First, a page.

We asked the BuzzFeed Community to describe what depression looks like to them. Here are some of their illustrated words.
A Two-Sided World
For me depression used to feel like a two-sided world. A world with a light side full of sunlight, flowers, grass, and a bright blue sky. And a dark side with barren, cracked land, dark gloomy skies, thick air that was hard to breathe in, and nothingness. I would sit in the dark side of the world watching the light side wondering how I would ever end up there, if I could ever end up there. It took me seven years to realize that I just had to get up and move, one step at a time. —Iris Sullivan
A China Shop
My depression is rooted in anxiety. It's like being in a shop full of breakable china and trying to maneuver through the crowded aisles without touching anything. Because once you run into one thing, all the china in the shop comes crashing down, breaking into a million pieces. That's what it's like trying to avoid the thoughts and situations that cause my anxiety and depression. Because once one horrible thought finds me, the rest follow in an overwhelming crush. —mmHg7356
A Heavy Coat
I've suffered with depression for years. To me it's like being told you have to wear a heavy suit (like a suit of armor) that weighs maybe 100 pounds. At first you are so conscious of the weight. Everything feels difficult: standing, walking, sitting. Doing daily chores becomes exhausting and impossible. But it's like everything. After you've worn the suit for a while you acclimatize to it. It's still hard work, but you're so used to it being hard work that there are times you almost forget that you're wearing it, because it's your life now. It feels normal for things to be as hard as they are. Then, briefly, you get to take the damn thing off. Just not for long. Then when you put it back on, you have to go through the whole soul-destroying process of acclimatizing to it all over again. —Rachael Darbishire
A Swarm of Bees
The thought of "just kill yourself" starts to repeat in your head, over and over. It feels like a swarm of bees armed with thousands of tiny stingers surrounding your head and infecting your brain. Piercing every part of it, inescapable. You can't see past the cloud. —Anonymous
It's like someone dropped you off at the train station and tells you they are coming back in just a few minutes and you end up waiting there for hours. You don't know how to get back to where you were without that person. People keep asking you if you are OK and if you are lost and you just don't know. They want to help but even you don't know why you are freaking out. You've been here before, it's just the plain old station, but now things are different. You have that ticket and you can just get on and leave but you're too scared. You start hearing all these voices in your head telling you that you can't do it on your own. You're going to get lost. You'll miss your stop. What is wrong with you? You're not brave enough. —Sachiko Papa
For me it always felt as though I had a black shadow-person following me around and stopping me from doing things. Lying on top of me in bed and making it hard to get up, refusing to let go of my wrists and shoulders as I walked around (forcing me to drag it behind me), putting its hands over my eyes so that I couldn't see all the beautiful things in life, putting its hands around my throat and making it hard to breathe. I felt as though the black shadow-person just kept getting more dense and powerful and dominating with each day, and likewise I felt as though every day I would grow more faint and weak and translucent. Eventually I barely existed anymore. When I finally found therapy that worked, it felt like a process of coloring myself back in, painting all the parts that had become faded so that they were bright again. —Danielle Hardgrove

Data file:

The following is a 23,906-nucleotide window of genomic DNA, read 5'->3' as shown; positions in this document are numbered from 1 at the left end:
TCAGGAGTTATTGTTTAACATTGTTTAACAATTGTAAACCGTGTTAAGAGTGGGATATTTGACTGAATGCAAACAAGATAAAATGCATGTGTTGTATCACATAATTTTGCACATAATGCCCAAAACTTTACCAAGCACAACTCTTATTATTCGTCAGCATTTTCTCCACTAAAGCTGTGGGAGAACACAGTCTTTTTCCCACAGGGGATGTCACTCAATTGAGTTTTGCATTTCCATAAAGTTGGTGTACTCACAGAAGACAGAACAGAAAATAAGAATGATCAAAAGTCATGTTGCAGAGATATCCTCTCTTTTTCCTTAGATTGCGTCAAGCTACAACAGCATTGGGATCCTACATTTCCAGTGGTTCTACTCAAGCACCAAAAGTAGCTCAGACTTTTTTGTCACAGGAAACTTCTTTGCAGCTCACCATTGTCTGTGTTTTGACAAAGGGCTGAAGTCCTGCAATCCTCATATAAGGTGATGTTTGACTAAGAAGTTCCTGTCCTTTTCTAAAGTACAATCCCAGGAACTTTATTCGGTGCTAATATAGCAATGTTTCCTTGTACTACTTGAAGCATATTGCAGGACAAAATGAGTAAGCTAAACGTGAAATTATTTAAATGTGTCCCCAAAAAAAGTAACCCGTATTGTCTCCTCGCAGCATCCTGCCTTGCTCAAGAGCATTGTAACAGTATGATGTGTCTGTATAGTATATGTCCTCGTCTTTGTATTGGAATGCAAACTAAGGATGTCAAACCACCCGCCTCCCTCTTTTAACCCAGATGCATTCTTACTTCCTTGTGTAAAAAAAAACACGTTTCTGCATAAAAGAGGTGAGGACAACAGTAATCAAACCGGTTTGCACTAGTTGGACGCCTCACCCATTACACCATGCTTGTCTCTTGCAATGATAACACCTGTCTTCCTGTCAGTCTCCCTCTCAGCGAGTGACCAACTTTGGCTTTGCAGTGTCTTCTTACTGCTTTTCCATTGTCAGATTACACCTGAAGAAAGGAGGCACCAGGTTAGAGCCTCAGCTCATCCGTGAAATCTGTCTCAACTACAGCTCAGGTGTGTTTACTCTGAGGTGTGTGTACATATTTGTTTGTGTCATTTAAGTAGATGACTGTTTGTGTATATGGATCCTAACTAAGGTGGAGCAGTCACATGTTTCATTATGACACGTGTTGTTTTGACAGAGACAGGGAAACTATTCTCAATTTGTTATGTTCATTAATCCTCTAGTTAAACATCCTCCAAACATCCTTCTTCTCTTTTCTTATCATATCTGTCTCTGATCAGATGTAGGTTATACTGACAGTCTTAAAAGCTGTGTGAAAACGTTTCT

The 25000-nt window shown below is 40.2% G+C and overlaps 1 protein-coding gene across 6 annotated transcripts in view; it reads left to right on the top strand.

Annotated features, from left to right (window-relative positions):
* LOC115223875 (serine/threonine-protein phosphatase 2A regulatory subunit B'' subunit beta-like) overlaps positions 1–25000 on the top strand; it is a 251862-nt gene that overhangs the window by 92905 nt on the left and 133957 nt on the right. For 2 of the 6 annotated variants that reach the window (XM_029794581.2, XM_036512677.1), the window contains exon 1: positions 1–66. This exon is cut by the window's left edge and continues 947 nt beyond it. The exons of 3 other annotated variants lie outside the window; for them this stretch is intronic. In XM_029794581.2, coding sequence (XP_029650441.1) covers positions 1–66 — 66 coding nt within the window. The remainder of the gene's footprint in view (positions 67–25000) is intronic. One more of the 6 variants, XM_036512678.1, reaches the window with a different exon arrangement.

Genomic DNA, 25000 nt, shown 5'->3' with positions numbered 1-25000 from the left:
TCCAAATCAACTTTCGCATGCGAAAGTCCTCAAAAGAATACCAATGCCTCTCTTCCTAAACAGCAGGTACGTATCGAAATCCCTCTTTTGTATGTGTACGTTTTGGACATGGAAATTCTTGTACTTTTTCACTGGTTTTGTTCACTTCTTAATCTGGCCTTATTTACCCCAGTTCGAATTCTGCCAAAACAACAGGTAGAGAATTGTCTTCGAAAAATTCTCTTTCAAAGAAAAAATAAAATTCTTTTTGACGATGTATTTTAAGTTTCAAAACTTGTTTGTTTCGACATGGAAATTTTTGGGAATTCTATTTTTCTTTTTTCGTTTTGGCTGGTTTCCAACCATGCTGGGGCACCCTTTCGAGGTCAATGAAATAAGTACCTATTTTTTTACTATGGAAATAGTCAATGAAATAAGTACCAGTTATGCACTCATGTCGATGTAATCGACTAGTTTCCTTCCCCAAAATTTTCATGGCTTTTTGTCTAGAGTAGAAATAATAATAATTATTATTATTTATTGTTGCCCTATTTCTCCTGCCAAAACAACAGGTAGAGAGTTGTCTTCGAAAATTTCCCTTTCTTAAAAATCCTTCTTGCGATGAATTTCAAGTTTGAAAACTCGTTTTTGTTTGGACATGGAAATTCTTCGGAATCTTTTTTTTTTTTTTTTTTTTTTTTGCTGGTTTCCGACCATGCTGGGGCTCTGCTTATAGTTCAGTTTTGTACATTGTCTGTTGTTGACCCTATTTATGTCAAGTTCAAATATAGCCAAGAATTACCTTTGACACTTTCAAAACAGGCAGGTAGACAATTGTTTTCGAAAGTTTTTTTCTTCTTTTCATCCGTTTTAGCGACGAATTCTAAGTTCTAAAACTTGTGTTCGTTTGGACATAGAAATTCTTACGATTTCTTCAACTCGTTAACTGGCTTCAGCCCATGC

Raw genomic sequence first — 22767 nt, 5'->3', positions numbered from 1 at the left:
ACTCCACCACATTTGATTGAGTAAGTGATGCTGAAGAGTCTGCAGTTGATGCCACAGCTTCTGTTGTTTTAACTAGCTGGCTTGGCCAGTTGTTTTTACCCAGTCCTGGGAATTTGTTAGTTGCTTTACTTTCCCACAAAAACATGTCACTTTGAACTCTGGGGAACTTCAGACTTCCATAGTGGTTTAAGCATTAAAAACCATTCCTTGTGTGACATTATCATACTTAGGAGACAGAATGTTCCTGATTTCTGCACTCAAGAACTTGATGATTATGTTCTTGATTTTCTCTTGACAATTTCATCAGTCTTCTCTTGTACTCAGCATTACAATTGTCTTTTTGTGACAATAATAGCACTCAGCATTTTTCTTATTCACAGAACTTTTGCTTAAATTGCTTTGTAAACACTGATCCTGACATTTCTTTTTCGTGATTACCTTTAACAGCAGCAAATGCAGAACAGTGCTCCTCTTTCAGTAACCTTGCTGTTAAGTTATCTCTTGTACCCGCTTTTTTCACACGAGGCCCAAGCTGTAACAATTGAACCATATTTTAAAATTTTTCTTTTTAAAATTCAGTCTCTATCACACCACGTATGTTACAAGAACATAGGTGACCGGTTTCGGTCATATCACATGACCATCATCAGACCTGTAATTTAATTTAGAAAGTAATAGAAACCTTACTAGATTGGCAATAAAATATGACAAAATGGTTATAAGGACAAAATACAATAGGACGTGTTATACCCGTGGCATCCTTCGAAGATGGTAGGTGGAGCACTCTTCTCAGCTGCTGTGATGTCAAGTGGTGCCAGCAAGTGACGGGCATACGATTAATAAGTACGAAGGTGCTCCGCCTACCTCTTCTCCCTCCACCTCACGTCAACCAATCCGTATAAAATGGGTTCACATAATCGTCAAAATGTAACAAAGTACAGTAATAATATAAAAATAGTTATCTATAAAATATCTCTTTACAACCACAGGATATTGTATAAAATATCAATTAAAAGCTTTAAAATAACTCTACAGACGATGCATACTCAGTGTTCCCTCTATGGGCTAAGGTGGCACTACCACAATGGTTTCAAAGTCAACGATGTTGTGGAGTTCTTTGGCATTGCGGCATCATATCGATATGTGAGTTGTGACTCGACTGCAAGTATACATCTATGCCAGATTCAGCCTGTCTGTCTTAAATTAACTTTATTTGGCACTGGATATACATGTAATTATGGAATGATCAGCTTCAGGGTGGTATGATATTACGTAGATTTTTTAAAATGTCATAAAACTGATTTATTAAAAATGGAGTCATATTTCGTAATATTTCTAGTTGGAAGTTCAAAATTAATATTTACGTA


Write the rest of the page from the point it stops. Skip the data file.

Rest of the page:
In a Hole
My depression feels like I have fallen into a dark, deep hole. I keep trying to climb out but lose my footing each time. I can see the sun above me and the grass but can't get to it. Then I finally always make it out. With a few scrapes and scars to remember the experience by. But the scars also remind me that the next time I fall in that hole, I will get out. —Larissa Smith
I understand depression as standing on stage in a stadium filled with people who are yelling and throwing things at me. They're saying I'm worthless and ugly and a complete failure — I know empirically that what they're saying isn't true, but my microphone doesn't work. The speakers aren't plugged in. I can't always shout over them with my natural voice. In the end I end up hoarse and they're still yelling. —Anonymous
It feels like your face is smiling in public but you're wondering how are you even doing it when you know you don't mean it. How do you listen to everyone else's stories about their day/weekend when you just want to say "Could you handle a day in my life?" I visualize a mask worn every day with a happy nodding face but underneath a different story. —Anonymous
The Second Self
I visualize my depression as a second version of myself, basically my shadow but sentient, following me around everywhere, shouting at me about why I'm terrible. That I'm doing something wrong or not doing anything or for the right reasons. He also points out different things nearby and suggests ways to kill me with them, but he has to go back into shadow form when others are around, simply whispering everything instead of shouting. —Daniel Spencer
To learn more about depression and anxiety, check out the resources at the National Institute of Mental Health here and here.
If you are dealing with thoughts of suicide, you can speak to someone immediately here or by calling the National Suicide Prevention Lifeline at 1-800-273-8255.
Note: Submissions have been edited for length and/or clarity.